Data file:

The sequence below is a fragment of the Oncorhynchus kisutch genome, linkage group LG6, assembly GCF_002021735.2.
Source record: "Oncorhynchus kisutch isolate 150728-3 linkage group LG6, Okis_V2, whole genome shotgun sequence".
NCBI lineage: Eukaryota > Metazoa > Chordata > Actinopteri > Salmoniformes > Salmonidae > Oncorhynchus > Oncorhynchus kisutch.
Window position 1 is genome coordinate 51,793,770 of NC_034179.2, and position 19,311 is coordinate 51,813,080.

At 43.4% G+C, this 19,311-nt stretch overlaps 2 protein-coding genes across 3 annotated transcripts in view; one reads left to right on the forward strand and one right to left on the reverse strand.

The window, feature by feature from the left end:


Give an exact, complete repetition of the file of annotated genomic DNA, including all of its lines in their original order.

The sequence below is a fragment of the Oncorhynchus kisutch genome, linkage group LG6, assembly GCF_002021735.2.
Source record: "Oncorhynchus kisutch isolate 150728-3 linkage group LG6, Okis_V2, whole genome shotgun sequence".
NCBI lineage: Eukaryota > Metazoa > Chordata > Actinopteri > Salmoniformes > Salmonidae > Oncorhynchus > Oncorhynchus kisutch.
Window position 1 is genome coordinate 51,793,770 of NC_034179.2, and position 19,311 is coordinate 51,813,080.

At 43.4% G+C, this 19,311-nt stretch overlaps 2 protein-coding genes across 3 annotated transcripts in view; one reads left to right on the forward strand and one right to left on the reverse strand.

The window, feature by feature from the left end: